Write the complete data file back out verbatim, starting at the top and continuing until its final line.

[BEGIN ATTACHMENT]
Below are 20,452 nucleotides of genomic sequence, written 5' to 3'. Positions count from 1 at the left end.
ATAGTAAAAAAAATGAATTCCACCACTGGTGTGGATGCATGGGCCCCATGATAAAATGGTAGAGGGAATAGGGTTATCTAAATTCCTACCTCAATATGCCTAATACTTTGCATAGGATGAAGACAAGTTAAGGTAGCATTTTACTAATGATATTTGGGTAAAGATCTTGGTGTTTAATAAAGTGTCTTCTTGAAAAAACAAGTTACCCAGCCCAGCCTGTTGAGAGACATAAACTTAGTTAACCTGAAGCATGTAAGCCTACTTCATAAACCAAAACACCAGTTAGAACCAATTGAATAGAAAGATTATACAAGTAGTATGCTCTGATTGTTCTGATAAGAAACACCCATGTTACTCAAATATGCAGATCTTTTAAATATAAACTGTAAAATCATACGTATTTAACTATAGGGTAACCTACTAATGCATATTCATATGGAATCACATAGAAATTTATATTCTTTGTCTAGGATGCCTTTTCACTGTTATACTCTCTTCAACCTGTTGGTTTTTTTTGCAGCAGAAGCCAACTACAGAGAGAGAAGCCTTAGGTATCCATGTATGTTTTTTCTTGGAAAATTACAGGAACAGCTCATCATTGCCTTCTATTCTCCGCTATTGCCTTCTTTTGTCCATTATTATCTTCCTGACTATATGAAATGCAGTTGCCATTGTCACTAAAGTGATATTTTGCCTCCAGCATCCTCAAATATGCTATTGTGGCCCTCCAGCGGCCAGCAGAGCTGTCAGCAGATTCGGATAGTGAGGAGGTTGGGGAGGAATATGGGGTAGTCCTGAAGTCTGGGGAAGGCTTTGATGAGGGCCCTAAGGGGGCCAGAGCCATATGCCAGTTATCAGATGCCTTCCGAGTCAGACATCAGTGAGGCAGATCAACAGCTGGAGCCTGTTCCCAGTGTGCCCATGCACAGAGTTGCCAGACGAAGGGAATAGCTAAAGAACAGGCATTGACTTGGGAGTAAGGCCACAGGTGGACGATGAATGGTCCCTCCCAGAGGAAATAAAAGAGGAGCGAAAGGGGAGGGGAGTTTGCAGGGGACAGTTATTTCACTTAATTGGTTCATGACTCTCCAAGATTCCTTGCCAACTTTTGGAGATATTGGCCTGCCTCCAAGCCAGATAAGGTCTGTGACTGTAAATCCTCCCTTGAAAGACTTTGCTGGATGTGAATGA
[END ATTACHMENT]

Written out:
Below are 20,452 nucleotides of genomic sequence, written 5' to 3'. Positions count from 1 at the left end.
ATAGTAAAAAAAATGAATTCCACCACTGGTGTGGATGCATGGGCCCCATGATAAAATGGTAGAGGGAATAGGGTTATCTAAATTCCTACCTCAATATGCCTAATACTTTGCATAGGATGAAGACAAGTTAAGGTAGCATTTTACTAATGATATTTGGGTAAAGATCTTGGTGTTTAATAAAGTGTCTTCTTGAAAAAACAAGTTACCCAGCCCAGCCTGTTGAGAGACATAAACTTAGTTAACCTGAAGCATGTAAGCCTACTTCATAAACCAAAACACCAGTTAGAACCAATTGAATAGAAAGATTATACAAGTAGTATGCTCTGATTGTTCTGATAAGAAACACCCATGTTACTCAAATATGCAGATCTTTTAAATATAAACTGTAAAATCATACGTATTTAACTATAGGGTAACCTACTAATGCATATTCATATGGAATCACATAGAAATTTATATTCTTTGTCTAGGATGCCTTTTCACTGTTATACTCTCTTCAACCTGTTGGTTTTTTTTGCAGCAGAAGCCAACTACAGAGAGAGAAGCCTTAGGTATCCATGTATGTTTTTTCTTGGAAAATTACAGGAACAGCTCATCATTGCCTTCTATTCTCCGCTATTGCCTTCTTTTGTCCATTATTATCTTCCTGACTATATGAAATGCAGTTGCCATTGTCACTAAAGTGATATTTTGCCTCCAGCATCCTCAAATATGCTATTGTGGCCCTCCAGCGGCCAGCAGAGCTGTCAGCAGATTCGGATAGTGAGGAGGTTGGGGAGGAATATGGGGTAGTCCTGAAGTCTGGGGAAGGCTTTGATGAGGGCCCTAAGGGGGCCAGAGCCATATGCCAGTTATCAGATGCCTTCCGAGTCAGACATCAGTGAGGCAGATCAACAGCTGGAGCCTGTTCCCAGTGTGCCCATGCACAGAGTTGCCAGACGAAGGGAATAGCTAAAGAACAGGCATTGACTTGGGAGTAAGGCCACAGGTGGACGATGAATGGTCCCTCCCAGAGGAAATAAAAGAGGAGCGAAAGGGGAGGGGAGTTTGCAGGGGACAGTTATTTCACTTAATTGGTTCATGACTCTCCAAGATTCCTTGCCAACTTTTGGAGATATTGGCCTGCCTCCAAGCCAGATAAGGTCTGTGACTGTAAATCCTCCCTTGAAAGACTTTGCTGGATGTGAATGA